By Natural Philosopher Mike Prestwood
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The Evolution of the Holy Bible: 12 Bible Problems

By Mike Prestwood

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The purpose of this article is not to disparage the Bible, but to simply explore some of the more controversial parts. Although primitive, these wonderful historical documents are part of the rich history of human belief systems used both to explain unexplainable things and to guide the daily life of ancient humans. The explanation of unexplained things included both things that science has since uncovered, as well as things that are still unexplained.

 “The word God is for me nothing more than the expression and product of human weaknesses, the Bible a collection of honorable, but still primitive, legends which are nevertheless pretty childish.” –Albert Einstein, 1954.

Beliefs Evolve
Over time, values and beliefs are introduced and evolved. One can look at the whole of the Bible, or they can take only what they want out of it. Either way, it is important to understand the Bible was not written by God. It is a set of ancient writings put together three-plus centuries after the death of Christ. These stories were written by man, chosen by man, updated and altered by man, and translated with many variations by man. It was gathered and edited from a subset of stories that existed in an ignorant, superstitious, and cruel age. The Bible is an extremely important historical document, but it contains many errors and harmful teachings.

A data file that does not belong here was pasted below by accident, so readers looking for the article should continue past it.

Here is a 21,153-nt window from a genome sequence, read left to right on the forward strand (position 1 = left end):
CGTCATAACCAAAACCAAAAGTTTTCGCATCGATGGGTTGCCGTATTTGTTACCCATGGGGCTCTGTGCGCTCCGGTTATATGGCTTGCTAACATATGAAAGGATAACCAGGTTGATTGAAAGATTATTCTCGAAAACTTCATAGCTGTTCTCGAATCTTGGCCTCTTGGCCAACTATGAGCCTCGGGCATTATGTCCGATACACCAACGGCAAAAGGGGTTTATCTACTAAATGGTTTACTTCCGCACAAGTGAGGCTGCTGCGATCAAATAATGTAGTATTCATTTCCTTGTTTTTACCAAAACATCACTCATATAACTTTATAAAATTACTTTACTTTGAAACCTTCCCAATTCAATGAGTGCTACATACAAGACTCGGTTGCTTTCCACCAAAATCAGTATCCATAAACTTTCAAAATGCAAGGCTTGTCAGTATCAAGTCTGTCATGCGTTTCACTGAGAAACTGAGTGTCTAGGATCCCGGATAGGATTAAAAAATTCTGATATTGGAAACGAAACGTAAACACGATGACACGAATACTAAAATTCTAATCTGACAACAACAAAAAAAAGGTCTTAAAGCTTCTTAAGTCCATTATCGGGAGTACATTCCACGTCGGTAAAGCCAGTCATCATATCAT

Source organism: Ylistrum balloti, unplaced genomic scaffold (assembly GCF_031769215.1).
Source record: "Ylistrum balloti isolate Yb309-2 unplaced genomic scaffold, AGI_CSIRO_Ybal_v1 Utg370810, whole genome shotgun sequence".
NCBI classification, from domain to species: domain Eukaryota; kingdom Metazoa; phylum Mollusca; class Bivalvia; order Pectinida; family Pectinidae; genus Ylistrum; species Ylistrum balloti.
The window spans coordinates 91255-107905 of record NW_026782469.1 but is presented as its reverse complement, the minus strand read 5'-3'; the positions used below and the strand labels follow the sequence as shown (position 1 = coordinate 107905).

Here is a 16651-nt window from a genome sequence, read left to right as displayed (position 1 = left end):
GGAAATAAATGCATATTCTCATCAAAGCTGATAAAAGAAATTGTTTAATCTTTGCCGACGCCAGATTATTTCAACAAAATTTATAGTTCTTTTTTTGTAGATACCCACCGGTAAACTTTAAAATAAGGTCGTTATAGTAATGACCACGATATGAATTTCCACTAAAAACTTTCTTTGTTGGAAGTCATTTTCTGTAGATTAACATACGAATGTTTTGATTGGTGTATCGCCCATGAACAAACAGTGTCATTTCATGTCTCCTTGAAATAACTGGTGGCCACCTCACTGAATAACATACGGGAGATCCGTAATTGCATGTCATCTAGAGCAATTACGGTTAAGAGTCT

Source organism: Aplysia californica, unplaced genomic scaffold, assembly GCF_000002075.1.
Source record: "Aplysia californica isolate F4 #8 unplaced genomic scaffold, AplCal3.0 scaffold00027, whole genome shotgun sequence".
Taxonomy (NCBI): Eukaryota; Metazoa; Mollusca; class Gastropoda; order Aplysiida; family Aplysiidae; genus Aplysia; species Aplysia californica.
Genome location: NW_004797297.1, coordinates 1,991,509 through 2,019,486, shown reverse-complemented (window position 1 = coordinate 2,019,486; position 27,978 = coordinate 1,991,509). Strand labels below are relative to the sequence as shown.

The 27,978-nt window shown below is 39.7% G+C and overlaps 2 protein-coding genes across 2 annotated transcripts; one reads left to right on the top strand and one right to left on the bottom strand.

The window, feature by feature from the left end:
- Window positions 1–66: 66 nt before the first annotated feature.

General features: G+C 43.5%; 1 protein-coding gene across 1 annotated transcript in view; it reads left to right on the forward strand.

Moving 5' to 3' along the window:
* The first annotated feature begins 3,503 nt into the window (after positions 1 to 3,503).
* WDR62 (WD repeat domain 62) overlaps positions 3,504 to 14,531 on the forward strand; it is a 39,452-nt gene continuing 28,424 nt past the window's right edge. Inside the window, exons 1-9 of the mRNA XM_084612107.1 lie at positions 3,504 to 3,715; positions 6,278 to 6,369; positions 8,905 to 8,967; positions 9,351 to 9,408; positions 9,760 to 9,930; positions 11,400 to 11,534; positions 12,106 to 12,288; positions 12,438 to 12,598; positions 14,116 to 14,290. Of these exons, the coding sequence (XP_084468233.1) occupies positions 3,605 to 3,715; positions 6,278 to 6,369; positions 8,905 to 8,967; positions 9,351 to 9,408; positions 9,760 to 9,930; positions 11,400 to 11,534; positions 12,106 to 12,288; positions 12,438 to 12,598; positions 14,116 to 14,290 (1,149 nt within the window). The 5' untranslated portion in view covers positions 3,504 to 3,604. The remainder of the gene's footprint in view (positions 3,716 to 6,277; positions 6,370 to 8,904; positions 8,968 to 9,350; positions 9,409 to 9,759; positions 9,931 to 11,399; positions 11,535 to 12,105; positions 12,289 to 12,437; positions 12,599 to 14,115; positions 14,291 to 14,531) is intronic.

The Abrahamic Religions

An Abrahamic Religion is a religion that traces its lineage to the biblical figure of Abraham and shares a common historical and theological foundation. Abrahamic Religions have much in common, such as the Hebrew Bible which includes the Ten Commandments, the concept of monotheism, and the belief in a divine covenant. They each have their own sacred texts, rituals, and unique interpretations of the divine, but all stem from a shared historical and cultural context.

The divine covenant is a set of agreements between God and humans and are important to understanding modern religions. I have “WAY” over simplified here with a focus on three major Abrahamic religions. I’m painting a picture so you have a general idea of the three major religions, but keep in mind that every sect has their own beliefs, focuses, and traditions. What you are about to read is accurate, but tough. 

Noahic Covenant (2304 BCE): The agreement between God and Noah after the Great Flood was that God would never destroy the Earth with a flood again. God decided, or realized he was wrong for doing it, because he didn’t ask for anything in return–the Noahic Covenant did not impose specific obligations on humans. He, she, or it just said they wouldn’t do it again God also didn’t say he wouldn’t destroy it a different way either–the covenant does not address other methods of potential destruction. Well, that’s my reading. In the biblical narrative, God made this promise as a sign of mercy and commitment to humanity. There has been much interpretation of this promise, and interpretation is likely to continue.

Abrahamic Covenant (1900-1700 BCE): The agreement between God and Abraham was more complex. God promised to make Abraham the father of many nations and grant his descendants the Promised Land and a fruitful future in exchange for their faithfulness to God and a few other things too. Abraham and his descendants were expected to trust and obey God, no matter what. All male followers had to be circumcised–participate in genital mutilation. A horrific religious practice that is coming under more and more scrutiny as time rolls on. No polytheism too. They were also expected to uphold a high standard of moral conduct. This was before the Ten Commandments so God later clarified some of the rules with the Mosaic Covenant.